All persons 65 years of age or over who are entitled to monthly Social Security benefits or payments from the railroad retirement system are eligible for benefits under the Medicare hospital insurance (HI) program. Since July 1, 1973, disabled persons entitled to cash benefits under the Social Security or railroad retirement programs also have been eligible for HI benefits. A person must be disabled for 6 months before disability benefits begin and then be entitled to 24 months of cash benefits before becoming eligible for HI benefits. Thus, Medicare coverage begins the 30th month after the first full calendar month of disability.
HI coverage also extends to persons who have ESRD and require renal dialysis or a kidney transplant. In addition, they must be currently insured, entitled to monthly Social Security benefits, or be the spouses or dependent children of such insured persons. Eligibility for coverage begins the third month after renal dialysis treatments begin or before this qualifying dialysis period for ESRD enrollees who receive kidney transplants without starting or receiving dialysis in preparation for transplantation. Eligibility ends with the 36th month after a person receives a kidney transplant or after dialysis treatment has been terminated.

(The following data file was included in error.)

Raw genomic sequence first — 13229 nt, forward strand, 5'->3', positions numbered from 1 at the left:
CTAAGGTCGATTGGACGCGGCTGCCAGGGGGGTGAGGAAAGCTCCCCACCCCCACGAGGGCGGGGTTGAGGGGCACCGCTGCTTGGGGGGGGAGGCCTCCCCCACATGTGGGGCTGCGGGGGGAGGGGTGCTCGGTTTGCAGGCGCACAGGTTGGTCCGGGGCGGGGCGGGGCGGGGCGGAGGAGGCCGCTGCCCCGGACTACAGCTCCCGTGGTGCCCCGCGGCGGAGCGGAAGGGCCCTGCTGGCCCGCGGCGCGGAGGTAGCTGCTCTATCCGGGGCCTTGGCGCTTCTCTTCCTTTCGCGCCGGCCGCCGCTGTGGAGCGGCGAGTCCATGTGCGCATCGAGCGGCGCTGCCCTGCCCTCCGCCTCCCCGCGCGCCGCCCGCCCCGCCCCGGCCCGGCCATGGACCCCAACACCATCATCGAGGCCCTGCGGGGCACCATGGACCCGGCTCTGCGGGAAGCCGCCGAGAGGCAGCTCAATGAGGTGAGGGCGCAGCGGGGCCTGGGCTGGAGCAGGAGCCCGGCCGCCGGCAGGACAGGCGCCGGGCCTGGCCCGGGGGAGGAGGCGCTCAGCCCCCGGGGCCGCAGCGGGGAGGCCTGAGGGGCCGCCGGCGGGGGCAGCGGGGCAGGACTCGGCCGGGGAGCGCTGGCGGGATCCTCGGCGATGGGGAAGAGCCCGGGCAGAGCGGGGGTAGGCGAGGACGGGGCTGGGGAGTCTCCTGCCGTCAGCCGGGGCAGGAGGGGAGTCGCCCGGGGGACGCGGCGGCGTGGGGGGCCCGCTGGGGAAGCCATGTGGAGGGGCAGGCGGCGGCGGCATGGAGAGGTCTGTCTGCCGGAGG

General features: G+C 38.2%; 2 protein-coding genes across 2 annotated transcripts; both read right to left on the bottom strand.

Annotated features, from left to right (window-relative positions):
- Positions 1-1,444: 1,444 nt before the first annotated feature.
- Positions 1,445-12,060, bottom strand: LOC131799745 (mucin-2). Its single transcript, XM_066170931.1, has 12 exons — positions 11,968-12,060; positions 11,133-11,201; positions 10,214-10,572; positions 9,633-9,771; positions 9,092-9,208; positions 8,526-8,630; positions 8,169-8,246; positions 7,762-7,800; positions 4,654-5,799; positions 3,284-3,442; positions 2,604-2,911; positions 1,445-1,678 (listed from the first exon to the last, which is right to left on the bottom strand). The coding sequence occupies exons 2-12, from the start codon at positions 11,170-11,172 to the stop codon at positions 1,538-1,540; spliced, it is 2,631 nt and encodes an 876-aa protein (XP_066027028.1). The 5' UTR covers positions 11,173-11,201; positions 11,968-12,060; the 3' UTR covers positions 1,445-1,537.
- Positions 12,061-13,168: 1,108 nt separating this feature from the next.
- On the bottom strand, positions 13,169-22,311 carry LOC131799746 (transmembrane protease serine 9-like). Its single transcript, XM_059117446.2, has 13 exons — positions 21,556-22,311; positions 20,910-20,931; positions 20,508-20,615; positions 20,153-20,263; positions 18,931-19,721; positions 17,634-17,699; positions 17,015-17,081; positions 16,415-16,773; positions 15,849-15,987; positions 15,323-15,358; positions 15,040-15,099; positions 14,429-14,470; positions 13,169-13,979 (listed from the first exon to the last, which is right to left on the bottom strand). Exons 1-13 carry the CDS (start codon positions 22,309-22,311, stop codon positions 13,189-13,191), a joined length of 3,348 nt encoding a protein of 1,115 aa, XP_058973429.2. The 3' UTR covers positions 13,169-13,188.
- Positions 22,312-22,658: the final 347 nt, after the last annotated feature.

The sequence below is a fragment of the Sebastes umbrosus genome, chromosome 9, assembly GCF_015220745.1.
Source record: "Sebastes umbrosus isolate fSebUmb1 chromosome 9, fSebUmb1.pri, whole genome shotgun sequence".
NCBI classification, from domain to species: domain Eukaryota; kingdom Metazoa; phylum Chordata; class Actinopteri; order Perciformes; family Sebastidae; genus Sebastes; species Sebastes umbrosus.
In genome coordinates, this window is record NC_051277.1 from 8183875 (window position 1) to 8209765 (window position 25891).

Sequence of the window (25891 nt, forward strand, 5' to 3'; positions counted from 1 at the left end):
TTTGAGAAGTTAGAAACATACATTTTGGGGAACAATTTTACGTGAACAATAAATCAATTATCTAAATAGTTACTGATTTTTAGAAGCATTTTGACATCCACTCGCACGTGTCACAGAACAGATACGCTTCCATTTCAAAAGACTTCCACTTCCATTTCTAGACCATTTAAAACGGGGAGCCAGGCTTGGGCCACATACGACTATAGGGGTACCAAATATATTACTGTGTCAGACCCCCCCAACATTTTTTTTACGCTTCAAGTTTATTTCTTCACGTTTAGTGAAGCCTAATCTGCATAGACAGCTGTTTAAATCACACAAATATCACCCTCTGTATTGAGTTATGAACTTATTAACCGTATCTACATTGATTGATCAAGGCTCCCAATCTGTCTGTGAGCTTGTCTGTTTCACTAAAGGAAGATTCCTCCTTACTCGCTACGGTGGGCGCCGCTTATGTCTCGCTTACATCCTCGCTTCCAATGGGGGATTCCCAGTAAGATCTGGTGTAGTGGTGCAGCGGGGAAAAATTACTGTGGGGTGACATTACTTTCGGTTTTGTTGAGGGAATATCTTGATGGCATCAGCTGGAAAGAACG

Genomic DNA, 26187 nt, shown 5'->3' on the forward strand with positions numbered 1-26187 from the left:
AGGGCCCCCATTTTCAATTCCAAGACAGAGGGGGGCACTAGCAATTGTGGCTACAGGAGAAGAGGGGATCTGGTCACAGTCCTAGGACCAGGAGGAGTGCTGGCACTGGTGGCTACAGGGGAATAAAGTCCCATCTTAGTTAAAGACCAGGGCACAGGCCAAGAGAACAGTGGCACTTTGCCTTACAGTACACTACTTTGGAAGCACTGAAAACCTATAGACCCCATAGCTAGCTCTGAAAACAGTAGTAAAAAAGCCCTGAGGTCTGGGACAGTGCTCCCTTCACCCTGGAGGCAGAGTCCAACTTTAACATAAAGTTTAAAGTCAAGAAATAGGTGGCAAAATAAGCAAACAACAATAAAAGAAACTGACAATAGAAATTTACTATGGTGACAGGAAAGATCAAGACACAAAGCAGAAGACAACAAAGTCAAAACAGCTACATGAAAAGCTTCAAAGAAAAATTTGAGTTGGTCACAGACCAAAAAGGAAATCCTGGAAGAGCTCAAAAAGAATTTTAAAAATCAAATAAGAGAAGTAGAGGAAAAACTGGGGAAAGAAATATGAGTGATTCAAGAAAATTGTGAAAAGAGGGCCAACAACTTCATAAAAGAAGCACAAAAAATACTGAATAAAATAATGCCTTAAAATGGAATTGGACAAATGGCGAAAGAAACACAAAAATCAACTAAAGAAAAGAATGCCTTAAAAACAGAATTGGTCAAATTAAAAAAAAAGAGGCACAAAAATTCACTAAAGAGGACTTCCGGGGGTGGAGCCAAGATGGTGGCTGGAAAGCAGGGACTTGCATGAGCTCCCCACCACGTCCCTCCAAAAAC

The 1972 Amendments to the Social Security Act, effective July 1973, permit most persons 65 years of age or over who are ineligible for HI coverage to enroll voluntarily by paying a monthly premium. This "premium-HI" was set at $175 a month for 1990 and represents the actuarial cost of HI.
About 98 percent of the Nation's aged population is enrolled in the HI program. Nearly everyone covered by HI voluntarily enrolls in the supplementary medical insurance (SMI) program. Under buy-in agreements, most State Medicaid programs pay those premiums for individuals who qualify for both Medicare and Medicaid benefits. Table 2.2 shows HI and SMI enrollment since the beginning of the Medicare program.
[TABULAR DATA 2.2 OMITTED]
Type of coverage
Medicare beneficiaries also can be characterized by the type of insurance coverage for which they are enrolled, that is, either HI or SMI. Generally, persons who meet one of the three eligibility requirements do not have to pay a premium for HI coverage. However, as indicated previously, persons not eligible for automatic HI coverage may obtain coverage by paying a premium. Coverage under SMI always requires the payment of a monthly premium. Persons may elect to forgo SMI coverage and not pay a premium. For this reason, not every Medicare beneficiary covered by HI is covered by SMI. By the same token, not everyone who elects to buy SMI coverage would choose to buy HI coverage if not otherwise receiving automatic coverage.